We accordingly conclude that the terms of defendant's policy require that the workers' compensation settlement be deducted from the total damages awarded when the total damages are less than the limit of liability. The remaining issue is whether the policy provides less coverage than the statute requires. ORS 742.504 establishes the minimum terms for uninsured motorist coverage. Subsection (7)(c)(B) authorizes an insurer to reduce "[a]ny amount payable under the terms of [uninsured motorist] coverage because of bodily injury sustained in an accident" by "[t]he amount paid and the present value of all amounts payable on account of such bodily injury under any workers' compensation law, disability benefits law or any similar law."

The statutory text unambiguously authorizes insurers to deduct the amount paid "under any workers' compensation law" from the "amount payable" under uninsured motorist coverage, not from the limit on liability. See Estate of Linda Greenslitt v. Farmers Ins. Co., 156 Or App 75, 80, 964 P2d 1129 (1988). Plaintiff, however, argues that in California Casualty Indemnity Exchange v. Maritzen, 123 Or App 166, 860 P2d 259, rev den 318 Or 97 (1993), we held that, under ORS 742.504(7)(c)(B), the settlement should be deducted from the limit of liability rather than the total damages the plaintiff in that case received. Plaintiff divorces our reasoning in Maritzen from the context in which it arose.

The primary focus in Maritzen was whether the statement in the policy that the "loss payable" should be reduced by the amount of workers' compensation benefits referred to the total damages the plaintiff sustained or the "amount that is payable up to the policy limits under the terms of the policy." 123 Or App at 170 (emphasis added). Because the total damages that the plaintiff sustained in Maritzen far exceeded the limit of liability, there was no practical difference between the "limit of liability" and the "amount that is payable up to the policy limits." On the facts of that case, both concepts accurately described the "loss payable" from which the workers' compensation benefits should be deducted.

In agreeing with the insurer in Maritzen that the policy term "loss payable" means the "amount that is payable up to the policy limits under the terms of the policy," we did not hold that if the loss payable (or the "amount payable" in statutory terms) was less than the limit of liability, any workers' compensation benefits should be deducted from the limit of liability rather than the amount the insurer was obligated to pay. That holding would have been contrary to both the terms of the policy in Maritzen and the statutory text.(5) Because the total damages plaintiff sustained in this case were less than the limit of liability, the $8,600 workers' compensation settlement plaintiff received should have been deducted from $14,375 in damages the arbitrators awarded him.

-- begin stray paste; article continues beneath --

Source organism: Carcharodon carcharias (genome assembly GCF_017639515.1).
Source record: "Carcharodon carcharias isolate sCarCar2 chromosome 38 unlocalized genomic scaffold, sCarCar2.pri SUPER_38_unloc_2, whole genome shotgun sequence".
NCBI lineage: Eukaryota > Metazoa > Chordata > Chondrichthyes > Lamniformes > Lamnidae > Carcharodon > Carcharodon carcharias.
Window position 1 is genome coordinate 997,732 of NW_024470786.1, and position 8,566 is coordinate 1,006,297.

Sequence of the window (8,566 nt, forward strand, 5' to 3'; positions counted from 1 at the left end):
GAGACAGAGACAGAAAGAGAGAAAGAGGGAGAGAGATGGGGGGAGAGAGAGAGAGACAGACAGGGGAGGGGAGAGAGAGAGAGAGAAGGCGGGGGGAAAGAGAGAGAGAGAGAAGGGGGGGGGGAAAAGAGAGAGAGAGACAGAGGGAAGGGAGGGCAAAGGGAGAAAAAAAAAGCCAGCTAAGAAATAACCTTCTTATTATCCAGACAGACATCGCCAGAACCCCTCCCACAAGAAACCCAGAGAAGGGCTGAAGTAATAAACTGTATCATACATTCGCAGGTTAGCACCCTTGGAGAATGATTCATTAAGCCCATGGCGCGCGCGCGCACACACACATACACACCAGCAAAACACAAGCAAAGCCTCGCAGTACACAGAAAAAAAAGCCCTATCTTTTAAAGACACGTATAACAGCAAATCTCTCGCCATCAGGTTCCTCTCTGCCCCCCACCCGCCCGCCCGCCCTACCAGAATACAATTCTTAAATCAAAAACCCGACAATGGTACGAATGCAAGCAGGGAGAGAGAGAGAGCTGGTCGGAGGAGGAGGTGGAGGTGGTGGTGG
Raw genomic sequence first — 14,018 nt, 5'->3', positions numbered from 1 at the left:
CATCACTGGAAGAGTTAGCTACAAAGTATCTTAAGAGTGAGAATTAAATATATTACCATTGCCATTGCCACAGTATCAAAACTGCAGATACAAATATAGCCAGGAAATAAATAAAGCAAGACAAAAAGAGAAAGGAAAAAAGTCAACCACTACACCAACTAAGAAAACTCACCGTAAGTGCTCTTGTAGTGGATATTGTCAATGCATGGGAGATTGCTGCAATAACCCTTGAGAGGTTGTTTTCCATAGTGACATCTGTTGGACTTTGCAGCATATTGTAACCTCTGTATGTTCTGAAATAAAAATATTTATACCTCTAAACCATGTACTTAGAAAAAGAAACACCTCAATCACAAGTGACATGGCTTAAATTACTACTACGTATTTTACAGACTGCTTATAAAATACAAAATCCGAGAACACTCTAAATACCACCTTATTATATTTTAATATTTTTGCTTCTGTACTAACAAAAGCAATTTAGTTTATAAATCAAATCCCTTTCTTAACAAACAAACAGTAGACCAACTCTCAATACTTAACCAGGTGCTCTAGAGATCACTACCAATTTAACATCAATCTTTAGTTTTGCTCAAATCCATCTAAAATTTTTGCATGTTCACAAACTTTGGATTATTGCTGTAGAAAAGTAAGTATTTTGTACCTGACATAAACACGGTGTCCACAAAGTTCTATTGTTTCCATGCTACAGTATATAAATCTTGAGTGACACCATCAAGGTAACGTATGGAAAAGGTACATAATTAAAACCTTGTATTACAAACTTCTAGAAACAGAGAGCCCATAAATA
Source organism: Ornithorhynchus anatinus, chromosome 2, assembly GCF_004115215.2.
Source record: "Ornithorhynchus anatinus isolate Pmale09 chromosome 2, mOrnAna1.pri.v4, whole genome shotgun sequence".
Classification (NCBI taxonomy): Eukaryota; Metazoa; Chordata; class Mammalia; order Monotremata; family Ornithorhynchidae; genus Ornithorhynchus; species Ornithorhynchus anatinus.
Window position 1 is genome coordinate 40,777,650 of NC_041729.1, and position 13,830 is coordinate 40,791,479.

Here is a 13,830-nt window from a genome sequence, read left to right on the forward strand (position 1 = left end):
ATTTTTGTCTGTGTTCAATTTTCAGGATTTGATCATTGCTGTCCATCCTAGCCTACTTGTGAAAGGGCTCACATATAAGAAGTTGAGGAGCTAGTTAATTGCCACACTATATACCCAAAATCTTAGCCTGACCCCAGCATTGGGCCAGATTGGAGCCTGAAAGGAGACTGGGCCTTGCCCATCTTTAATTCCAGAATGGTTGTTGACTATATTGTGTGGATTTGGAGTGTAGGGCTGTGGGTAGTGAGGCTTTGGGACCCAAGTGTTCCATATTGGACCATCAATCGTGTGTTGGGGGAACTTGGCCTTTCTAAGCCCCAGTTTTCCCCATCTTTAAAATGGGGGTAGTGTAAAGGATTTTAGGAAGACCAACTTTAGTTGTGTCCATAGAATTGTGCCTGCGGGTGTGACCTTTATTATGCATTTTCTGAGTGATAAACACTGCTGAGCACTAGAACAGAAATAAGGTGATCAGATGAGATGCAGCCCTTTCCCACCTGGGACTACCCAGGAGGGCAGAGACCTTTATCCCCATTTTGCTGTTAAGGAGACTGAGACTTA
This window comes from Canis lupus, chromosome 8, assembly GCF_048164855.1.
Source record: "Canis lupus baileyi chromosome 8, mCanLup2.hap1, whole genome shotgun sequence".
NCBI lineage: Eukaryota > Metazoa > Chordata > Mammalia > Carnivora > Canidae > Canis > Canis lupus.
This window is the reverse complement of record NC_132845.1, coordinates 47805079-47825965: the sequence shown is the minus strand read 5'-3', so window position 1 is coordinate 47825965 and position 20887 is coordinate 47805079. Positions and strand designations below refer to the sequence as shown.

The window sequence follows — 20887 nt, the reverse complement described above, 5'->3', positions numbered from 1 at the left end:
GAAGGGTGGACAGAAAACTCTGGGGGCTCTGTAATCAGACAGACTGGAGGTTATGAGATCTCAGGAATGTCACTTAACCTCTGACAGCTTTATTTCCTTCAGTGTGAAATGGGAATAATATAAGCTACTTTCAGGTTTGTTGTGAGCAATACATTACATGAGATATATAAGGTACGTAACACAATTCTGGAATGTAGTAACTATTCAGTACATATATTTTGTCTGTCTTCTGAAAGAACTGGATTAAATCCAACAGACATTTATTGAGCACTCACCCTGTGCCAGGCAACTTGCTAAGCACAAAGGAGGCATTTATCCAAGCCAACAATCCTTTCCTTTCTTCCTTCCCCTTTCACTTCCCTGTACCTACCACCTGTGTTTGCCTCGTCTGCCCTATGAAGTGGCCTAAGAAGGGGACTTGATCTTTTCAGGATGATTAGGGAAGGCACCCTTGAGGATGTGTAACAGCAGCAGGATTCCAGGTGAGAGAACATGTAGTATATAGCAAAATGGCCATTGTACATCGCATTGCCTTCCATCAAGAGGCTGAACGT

Reversed and remanded.


1. So far as the record shows, the arbitrators determined that $14,375 was the total amount of plaintiff's damages arising from the accident, less personal injury protection benefits that plaintiff had already received.

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2. If the settlement were deducted from the limit of liability, plaintiff would be entitled to all the damages the arbitrators awarded because the settlement and the damages add up to less than the $25,000 policy limit. If the settlement were deducted from the damages award, plaintiff would be entitled to $5,775.

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3. Plaintiff also argued that because the employer denied his claim, the settlement could not represent compensation for his injuries. The settlement, however, reflects the parties' compromise of the likelihood that plaintiff would be compensated for his injuries. The employer's denial does not suggest that the settlement does not represent compensation for plaintiff's injuries.

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4. Plaintiff also raises a new issue on appeal. He argues that the settlement could have included compensation for some elements of loss different from those covered by the arbitrators' award. Plaintiff, however, did not make that argument below, nor did he submit any evidence to the trial court from which that determination could be made. Even though plaintiff won below, there is no basis for saying that the arbitrators' award does not compensate him for the same damages that the workers' compenstion settlement did. In these circumstances, we cannot say that the trial court was right (or at least partially right) for the wrong reason.

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5. We followed Maritzen in Pitchford v. State Farm Mutual Auto Ins. Co., 147 Or App 9, 14, 934 P2d 616, rev den 325 Or 621 (1997). Because the total damages in Pitchford far exceeded the limits of liability of the uninsured motorist coverage, see 147 Or App at 11, we had no occasion to consider how the reasoning in Maritzen would apply to the issue presented by this case.